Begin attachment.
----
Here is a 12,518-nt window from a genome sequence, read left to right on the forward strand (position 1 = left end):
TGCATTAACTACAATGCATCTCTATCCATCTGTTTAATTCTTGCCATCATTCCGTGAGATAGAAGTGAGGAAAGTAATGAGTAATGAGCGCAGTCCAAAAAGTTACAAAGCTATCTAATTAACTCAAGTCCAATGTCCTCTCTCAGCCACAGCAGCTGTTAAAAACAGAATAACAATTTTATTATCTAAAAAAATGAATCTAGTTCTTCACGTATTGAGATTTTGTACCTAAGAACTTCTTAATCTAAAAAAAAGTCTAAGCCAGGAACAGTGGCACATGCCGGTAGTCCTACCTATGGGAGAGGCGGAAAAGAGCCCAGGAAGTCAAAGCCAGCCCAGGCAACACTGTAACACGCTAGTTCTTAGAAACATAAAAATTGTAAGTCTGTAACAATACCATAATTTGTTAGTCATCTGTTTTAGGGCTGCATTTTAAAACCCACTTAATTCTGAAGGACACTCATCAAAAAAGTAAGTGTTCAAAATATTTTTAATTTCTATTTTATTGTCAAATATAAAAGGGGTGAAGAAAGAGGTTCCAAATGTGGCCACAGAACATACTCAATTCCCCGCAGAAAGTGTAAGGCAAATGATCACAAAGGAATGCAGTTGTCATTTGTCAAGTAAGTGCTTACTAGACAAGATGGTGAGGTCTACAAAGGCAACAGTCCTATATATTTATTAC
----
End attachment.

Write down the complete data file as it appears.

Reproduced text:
Here is a 12,518-nt window from a genome sequence, read left to right on the forward strand (position 1 = left end):
TGCATTAACTACAATGCATCTCTATCCATCTGTTTAATTCTTGCCATCATTCCGTGAGATAGAAGTGAGGAAAGTAATGAGTAATGAGCGCAGTCCAAAAAGTTACAAAGCTATCTAATTAACTCAAGTCCAATGTCCTCTCTCAGCCACAGCAGCTGTTAAAAACAGAATAACAATTTTATTATCTAAAAAAATGAATCTAGTTCTTCACGTATTGAGATTTTGTACCTAAGAACTTCTTAATCTAAAAAAAAGTCTAAGCCAGGAACAGTGGCACATGCCGGTAGTCCTACCTATGGGAGAGGCGGAAAAGAGCCCAGGAAGTCAAAGCCAGCCCAGGCAACACTGTAACACGCTAGTTCTTAGAAACATAAAAATTGTAAGTCTGTAACAATACCATAATTTGTTAGTCATCTGTTTTAGGGCTGCATTTTAAAACCCACTTAATTCTGAAGGACACTCATCAAAAAAGTAAGTGTTCAAAATATTTTTAATTTCTATTTTATTGTCAAATATAAAAGGGGTGAAGAAAGAGGTTCCAAATGTGGCCACAGAACATACTCAATTCCCCGCAGAAAGTGTAAGGCAAATGATCACAAAGGAATGCAGTTGTCATTTGTCAAGTAAGTGCTTACTAGACAAGATGGTGAGGTCTACAAAGGCAACAGTCCTATATATTTATTAC